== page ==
We would suggest checking the supplementary planning guidance of the relevant LPA (local planning authority) you are considering building in for clarification.



Whatever plot or plots you focus on, it must meet either all or most of your key requirements. List these out and decide whether it scores highly enough – can you build your dream home on it, does it leave enough budget to build the house etc.? It is often easy at this stage to get blinded by sales particulars or a great deal and forget some key considerations.

Does it meet the following –

  1. Is it in the right location?
  2. Is it at the right budget? – does it leave enough to build what you want?
  3. Is it serviced and does it have planning approval (at least outline)?
  4. Can you practicably and financially satisfy all the planning conditions?
  5. If you are planning a low energy (fabric first or Passive House) project, then does the site lend itself to maximising solar gain and views?

If you are happy with the answers to the above questions, then it looks like you have found a winner. Now to secure it!

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If it’s something that’s got full planning permission that is a similar type of house that you want to do, proceed on, put an offer in, and you buy it.

If it’s got outline planning, or if it’s not got planning or if it’s full planning, but you don’t like the house, and it’s maybe a complete departure in terms of design, I would go in with an offer subject to obtaining detailed planning.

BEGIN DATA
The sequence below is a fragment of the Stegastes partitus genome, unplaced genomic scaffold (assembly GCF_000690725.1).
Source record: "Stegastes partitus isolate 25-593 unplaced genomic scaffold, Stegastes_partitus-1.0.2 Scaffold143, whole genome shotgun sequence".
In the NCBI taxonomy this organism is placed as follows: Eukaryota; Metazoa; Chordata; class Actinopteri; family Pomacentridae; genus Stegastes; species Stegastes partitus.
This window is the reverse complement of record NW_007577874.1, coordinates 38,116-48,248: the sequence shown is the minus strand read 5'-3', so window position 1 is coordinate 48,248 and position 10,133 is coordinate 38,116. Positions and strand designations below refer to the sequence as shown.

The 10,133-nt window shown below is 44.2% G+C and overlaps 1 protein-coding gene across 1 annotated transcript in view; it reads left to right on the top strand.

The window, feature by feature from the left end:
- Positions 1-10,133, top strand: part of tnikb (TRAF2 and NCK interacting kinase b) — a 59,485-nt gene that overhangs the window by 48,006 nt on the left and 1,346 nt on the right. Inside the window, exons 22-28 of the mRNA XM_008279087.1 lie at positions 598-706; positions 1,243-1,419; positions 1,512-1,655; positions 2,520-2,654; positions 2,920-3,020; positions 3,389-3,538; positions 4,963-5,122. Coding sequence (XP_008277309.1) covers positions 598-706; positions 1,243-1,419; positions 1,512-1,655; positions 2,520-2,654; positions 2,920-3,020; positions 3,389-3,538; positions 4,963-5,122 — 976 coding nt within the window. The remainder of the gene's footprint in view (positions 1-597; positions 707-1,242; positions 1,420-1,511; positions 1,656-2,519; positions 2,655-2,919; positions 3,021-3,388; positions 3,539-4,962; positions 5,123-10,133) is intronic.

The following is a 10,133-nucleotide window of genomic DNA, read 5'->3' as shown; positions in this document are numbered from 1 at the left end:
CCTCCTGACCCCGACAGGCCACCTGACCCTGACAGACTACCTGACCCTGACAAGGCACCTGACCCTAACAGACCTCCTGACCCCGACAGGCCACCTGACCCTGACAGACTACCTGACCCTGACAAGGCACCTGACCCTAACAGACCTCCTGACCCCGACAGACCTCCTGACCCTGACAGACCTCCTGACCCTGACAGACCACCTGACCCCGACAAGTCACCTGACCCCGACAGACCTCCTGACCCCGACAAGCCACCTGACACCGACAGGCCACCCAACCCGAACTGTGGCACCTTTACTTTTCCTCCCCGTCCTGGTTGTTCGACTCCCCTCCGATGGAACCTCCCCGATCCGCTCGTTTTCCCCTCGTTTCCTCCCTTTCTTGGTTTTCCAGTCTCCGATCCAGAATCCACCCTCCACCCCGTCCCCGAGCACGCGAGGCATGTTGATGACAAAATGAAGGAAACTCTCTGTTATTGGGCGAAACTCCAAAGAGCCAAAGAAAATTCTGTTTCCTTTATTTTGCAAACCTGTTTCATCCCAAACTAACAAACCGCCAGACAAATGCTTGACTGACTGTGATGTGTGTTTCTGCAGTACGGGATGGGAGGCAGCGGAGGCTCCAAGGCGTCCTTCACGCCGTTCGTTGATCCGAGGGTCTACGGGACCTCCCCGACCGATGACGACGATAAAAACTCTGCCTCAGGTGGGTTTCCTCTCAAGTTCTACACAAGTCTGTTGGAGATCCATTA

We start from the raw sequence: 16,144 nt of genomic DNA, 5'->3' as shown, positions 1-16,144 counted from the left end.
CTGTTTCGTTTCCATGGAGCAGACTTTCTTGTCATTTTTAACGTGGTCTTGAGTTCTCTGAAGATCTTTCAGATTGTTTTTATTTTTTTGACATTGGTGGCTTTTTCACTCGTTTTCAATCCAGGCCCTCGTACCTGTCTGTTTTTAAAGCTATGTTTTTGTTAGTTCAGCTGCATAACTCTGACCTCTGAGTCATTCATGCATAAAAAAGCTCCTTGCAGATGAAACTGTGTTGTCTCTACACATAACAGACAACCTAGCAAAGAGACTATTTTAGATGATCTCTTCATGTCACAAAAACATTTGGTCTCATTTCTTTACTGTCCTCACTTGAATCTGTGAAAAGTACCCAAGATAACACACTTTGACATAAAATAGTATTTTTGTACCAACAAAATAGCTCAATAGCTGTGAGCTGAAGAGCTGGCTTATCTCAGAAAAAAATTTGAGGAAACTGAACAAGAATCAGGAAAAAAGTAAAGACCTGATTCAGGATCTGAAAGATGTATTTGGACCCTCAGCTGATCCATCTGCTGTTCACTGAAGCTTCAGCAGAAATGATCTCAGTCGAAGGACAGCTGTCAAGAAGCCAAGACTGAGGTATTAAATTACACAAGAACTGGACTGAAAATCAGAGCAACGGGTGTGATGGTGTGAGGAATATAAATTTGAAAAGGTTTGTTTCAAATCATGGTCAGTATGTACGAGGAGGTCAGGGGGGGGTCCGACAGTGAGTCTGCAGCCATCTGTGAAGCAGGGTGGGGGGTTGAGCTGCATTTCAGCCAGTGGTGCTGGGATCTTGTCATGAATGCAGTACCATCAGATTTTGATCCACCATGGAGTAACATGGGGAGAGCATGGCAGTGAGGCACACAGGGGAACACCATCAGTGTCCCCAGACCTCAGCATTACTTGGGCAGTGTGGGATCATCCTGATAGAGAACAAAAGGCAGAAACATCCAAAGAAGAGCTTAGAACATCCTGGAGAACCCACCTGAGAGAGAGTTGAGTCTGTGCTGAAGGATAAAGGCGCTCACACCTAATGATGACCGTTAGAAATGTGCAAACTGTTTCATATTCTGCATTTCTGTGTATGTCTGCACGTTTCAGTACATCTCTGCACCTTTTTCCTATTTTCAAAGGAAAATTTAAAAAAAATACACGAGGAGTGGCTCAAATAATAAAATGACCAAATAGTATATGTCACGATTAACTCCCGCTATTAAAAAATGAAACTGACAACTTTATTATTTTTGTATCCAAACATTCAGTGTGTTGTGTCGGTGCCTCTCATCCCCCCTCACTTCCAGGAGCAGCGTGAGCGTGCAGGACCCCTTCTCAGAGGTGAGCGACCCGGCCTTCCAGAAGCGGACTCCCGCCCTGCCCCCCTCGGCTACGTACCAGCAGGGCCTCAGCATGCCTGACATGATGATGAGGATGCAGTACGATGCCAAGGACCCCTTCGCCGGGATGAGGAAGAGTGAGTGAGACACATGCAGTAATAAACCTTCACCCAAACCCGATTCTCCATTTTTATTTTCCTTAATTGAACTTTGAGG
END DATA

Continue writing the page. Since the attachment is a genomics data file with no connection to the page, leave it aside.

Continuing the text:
So most people at that point would put a £5,000 or £10,000 deposit in, can sit in Escrow with a solicitor, you’re showing buying and a bit of meaningfulness between you and the seller, and you almost get an exclusivity agreement on that plot, for 3 to 6 months. We then go off, get the design done, get it in for planning and as long as you get what you want, you then commit, but if not, you’ve got a route to get out. And most people would expect that it’s just the best way to de-risk what it is that you’re going to get.



You now should be in a better position than most of the people who are out there searching for land – so it’s time to get serious with your search.

Rather than flicking through TikTok or Pinterest in the evenings, you need to be scouring the internet for suitable sites. At the weekends, you should get out and search suitable towns or villages and narrow down the list of desirable areas to live in.

Once you have found some exciting prospects, notify the sellers of your interest, and get in touch with ACA.


Well, where do ACA fit into all of this? Well, we have vast experience in quickly evaluating whether a site is right for you and your specific requirements.

We are here to help you and would like to offer a free site evaluation service for any site that you are seriously considering making an offer on. What we will include in our desktop review –

  1. Review your project brief and requirements
  2. Check the planning history of the site, including any conditions
  3. Review the suitability of access and services on the site
  4. Give basic advice on how best to proceed

I hope you found this ultimate guide useful. Now it’s over to you to put the time in to find that perfect plot, it won’t be easy, but it definitely will be worth it…… Good luck